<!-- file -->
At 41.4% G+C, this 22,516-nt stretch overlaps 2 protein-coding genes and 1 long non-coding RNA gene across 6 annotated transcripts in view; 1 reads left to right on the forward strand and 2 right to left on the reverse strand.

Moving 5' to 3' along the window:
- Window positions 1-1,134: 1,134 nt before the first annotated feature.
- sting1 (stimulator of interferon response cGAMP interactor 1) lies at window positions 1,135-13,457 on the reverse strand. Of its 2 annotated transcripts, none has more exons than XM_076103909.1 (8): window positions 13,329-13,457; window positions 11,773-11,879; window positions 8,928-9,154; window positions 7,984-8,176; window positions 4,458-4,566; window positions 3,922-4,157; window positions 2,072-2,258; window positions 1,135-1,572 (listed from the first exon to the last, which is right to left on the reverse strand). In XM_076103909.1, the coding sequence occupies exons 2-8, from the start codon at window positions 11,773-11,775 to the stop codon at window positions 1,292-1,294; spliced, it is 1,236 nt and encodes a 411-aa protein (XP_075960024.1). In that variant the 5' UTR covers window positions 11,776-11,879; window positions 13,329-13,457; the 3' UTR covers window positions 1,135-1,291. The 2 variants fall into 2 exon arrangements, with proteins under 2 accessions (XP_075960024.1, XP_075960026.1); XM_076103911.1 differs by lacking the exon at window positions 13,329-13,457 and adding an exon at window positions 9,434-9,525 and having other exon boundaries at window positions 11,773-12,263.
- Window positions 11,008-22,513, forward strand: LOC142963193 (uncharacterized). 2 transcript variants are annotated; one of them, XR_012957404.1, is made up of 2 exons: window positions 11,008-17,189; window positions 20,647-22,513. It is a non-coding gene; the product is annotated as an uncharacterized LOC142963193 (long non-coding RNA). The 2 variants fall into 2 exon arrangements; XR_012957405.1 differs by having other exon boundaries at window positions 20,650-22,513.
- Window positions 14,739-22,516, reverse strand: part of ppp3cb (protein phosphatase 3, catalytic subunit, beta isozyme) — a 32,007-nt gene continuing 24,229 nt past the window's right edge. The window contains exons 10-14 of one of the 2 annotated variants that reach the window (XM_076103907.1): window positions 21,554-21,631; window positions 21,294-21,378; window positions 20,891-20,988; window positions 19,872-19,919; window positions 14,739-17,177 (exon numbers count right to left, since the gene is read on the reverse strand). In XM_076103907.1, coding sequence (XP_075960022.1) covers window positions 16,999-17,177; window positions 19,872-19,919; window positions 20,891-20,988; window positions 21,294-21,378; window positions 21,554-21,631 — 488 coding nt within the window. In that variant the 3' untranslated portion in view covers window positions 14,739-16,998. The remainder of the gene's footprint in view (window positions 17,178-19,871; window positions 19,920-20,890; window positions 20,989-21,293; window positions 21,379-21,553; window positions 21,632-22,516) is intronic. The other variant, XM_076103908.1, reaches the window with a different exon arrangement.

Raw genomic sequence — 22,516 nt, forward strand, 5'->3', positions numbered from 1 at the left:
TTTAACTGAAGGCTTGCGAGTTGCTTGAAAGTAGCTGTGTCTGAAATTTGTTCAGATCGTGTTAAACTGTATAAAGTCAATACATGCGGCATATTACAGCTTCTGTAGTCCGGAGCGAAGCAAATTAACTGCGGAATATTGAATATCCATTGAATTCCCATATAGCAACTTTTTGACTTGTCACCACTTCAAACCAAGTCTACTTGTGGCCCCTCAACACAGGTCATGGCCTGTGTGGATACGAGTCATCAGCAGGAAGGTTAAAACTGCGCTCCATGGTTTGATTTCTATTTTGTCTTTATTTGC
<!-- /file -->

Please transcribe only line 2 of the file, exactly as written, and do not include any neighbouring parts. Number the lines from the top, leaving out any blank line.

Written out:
Moving 5' to 3' along the window: